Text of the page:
A permanent leadership team has driven steady and realistic improvements in the first response service at Leicestershire children’s services, Ofsted has said.
Leicestershire children’s services were last inspected by Ofsted in 2016, when the overall effectiveness of the service was judged to require improvement to be good.
However, with strong political support, the leadership team has “increased capacity, reduced caseloads and created a learning environment which has been successful in stabilising the workforce, resulting in children and families receiving improved services,” said the report.
Inspectors looked at the local authority’s arrangements for children who need help and protection. The report highlighted that senior leaders know their service well and gain an understanding of social work practice from a range of quality assurance activities, which include thematic audits, social worker self-assessments, feedback from families, performance data and practice observations.
“Learning from these activities is shared in what social workers describe as a ‘high support, high challenge culture’,” the report added.
– Leicestershire’s first response service now has a stable workforce. Staff feel supported and valued and good practice is celebrated and shared, and morale is high.
– Team managers in the first response team promptly analyse and risk assess all contacts.
– The response to domestic abuse notifications and contacts has been strengthened by a pilot involving the co-location of a social work team with the police, resulting in tangible improvements to the speed and quality of response to domestic abuse concerns.
– Social workers visit and see children quickly when they are assessed as being at risk of imminent harm.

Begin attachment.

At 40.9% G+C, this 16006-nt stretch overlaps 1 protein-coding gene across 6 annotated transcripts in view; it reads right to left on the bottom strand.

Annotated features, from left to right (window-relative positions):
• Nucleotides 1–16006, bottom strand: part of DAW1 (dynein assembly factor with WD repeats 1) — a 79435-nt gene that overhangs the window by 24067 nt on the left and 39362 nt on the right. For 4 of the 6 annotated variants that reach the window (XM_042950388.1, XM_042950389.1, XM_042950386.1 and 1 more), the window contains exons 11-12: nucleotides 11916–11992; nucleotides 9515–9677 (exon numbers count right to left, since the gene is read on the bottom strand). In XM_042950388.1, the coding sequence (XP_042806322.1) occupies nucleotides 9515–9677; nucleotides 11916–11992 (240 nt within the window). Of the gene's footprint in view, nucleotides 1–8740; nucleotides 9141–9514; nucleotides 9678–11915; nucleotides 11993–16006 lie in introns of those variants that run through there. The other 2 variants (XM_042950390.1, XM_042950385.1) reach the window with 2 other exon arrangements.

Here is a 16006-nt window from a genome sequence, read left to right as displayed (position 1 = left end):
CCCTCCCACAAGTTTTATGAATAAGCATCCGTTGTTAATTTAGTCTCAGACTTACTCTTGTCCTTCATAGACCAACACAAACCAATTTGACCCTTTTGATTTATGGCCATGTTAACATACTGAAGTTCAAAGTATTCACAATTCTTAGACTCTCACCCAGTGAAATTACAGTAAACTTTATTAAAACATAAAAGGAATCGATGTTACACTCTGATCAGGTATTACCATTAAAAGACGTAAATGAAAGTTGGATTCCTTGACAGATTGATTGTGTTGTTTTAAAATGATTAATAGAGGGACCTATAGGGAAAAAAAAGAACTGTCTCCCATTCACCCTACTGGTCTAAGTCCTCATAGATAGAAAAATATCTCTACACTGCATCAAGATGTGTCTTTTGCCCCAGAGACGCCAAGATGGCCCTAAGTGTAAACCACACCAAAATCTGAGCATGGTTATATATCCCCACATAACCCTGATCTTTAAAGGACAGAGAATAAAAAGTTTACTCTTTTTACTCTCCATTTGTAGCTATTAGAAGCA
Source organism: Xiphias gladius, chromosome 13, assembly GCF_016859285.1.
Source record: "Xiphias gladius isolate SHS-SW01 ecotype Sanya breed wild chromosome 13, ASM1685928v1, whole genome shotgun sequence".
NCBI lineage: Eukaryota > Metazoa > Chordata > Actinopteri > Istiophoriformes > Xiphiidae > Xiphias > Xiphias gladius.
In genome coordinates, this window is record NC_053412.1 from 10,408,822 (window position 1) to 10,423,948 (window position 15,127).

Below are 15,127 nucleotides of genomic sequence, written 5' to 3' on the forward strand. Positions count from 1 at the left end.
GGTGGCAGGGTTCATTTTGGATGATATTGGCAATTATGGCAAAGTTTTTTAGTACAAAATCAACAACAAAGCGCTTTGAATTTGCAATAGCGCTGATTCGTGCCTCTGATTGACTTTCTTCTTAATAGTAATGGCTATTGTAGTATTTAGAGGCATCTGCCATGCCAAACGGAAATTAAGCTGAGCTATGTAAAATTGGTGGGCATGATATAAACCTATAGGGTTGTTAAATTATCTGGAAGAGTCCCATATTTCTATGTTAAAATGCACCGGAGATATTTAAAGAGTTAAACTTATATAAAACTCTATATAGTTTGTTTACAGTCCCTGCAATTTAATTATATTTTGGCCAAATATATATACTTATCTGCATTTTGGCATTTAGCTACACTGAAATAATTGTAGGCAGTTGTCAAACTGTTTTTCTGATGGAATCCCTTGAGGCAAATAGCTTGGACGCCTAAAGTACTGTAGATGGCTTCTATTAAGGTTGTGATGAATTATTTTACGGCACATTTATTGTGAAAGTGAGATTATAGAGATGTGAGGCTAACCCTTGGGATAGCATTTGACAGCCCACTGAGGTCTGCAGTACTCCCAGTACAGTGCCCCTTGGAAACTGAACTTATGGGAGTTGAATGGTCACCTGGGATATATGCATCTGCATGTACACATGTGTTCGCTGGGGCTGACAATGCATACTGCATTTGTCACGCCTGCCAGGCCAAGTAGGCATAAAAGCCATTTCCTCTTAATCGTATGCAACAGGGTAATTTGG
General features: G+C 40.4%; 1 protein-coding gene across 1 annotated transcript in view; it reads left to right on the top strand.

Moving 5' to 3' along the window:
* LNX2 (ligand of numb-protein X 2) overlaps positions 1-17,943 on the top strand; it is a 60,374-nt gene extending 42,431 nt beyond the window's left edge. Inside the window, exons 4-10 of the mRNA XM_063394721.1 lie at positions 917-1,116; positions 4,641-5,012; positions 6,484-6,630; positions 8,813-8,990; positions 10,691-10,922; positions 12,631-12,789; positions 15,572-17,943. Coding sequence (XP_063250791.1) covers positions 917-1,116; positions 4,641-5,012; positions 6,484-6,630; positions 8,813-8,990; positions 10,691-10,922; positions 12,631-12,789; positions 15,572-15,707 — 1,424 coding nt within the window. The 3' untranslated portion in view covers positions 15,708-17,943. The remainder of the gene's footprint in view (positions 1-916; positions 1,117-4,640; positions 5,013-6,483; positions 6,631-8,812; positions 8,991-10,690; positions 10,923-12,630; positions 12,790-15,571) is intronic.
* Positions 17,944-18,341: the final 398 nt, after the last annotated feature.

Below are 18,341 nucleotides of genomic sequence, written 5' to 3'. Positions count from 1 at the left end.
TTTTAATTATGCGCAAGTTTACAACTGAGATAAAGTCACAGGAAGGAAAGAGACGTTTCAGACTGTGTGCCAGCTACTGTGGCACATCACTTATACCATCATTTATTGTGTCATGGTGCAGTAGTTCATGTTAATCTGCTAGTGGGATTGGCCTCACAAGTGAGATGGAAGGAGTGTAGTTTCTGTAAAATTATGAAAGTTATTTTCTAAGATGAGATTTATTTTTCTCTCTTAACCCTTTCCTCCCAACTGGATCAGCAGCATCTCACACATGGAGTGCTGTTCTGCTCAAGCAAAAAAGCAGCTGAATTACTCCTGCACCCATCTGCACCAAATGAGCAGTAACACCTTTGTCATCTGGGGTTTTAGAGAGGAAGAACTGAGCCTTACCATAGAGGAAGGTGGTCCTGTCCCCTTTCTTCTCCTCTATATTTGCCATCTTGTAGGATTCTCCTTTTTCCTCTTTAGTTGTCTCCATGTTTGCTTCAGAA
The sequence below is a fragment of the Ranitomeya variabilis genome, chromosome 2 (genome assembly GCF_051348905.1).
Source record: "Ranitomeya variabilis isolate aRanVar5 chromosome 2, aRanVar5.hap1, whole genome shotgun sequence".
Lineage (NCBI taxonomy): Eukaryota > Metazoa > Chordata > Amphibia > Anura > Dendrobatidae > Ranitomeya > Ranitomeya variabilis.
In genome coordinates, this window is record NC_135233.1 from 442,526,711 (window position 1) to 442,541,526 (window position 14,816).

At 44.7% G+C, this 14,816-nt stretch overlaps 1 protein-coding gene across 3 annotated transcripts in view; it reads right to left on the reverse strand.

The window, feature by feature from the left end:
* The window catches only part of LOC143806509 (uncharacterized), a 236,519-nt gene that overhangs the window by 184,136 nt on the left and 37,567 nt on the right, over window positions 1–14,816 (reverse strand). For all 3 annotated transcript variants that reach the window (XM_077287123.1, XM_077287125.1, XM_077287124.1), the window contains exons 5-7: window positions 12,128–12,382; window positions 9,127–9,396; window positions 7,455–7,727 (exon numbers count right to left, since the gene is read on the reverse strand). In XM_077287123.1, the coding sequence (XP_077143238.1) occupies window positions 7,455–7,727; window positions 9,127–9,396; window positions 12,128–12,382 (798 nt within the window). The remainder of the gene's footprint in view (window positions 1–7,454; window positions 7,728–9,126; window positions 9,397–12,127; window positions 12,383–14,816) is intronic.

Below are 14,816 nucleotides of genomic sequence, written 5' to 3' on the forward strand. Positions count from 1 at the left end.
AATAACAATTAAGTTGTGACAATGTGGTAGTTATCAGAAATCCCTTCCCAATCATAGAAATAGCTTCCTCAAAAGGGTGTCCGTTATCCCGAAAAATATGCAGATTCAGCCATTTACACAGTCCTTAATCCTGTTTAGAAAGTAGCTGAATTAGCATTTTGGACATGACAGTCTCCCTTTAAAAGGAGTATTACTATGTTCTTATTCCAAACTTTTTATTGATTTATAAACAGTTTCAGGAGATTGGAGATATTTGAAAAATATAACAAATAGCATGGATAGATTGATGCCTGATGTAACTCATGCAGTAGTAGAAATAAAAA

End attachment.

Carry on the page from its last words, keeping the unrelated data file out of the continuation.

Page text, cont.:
– The recently re-configured out of hours service is effective and provides children in Leicestershire with good support and protection outside office hours.
However, the quality of assessments is variable and while assessments are completed within statutory timescales, this is not always proportionate to children’s needs.
Inspectors also found the quality of contacts and referrals from partner agencies is variable and demonstrates a lack of consistent understanding of thresholds.
Too many children are re-referred to children’s services for the same or similar issues as before, meaning that previous interventions have not resulted in sustained improvements in children’s lives. Too often, social workers see children’s referrals in isolation rather that piecing together histories and analysing outcomes from previous assessments or contacts in order to inform planning.
In order to improve social work practice, Ofsted recommends Leicestershire should focus on partners’ consideration of thresholds, the quality of their referrals and their understanding of consent.
The timeliness of social workers visiting and talking to children who have been initially assessed as not at immediate risk of harm needs work and the speed and quality of management decision-making when section 47 enquiries are being considered needs to be more consistent.
Leicestershire should also prioritise the clarity of recording actions, with timescales, as a result of strategy discussions. There should also be consistency in the quality of assessments, including them being completed within a child’s timescale.
“Senior leaders know what the strengths of the service are, but they also recognise that there is much more to do to achieve the goals in their ‘road to excellence’ improvement plan,” the report concluded.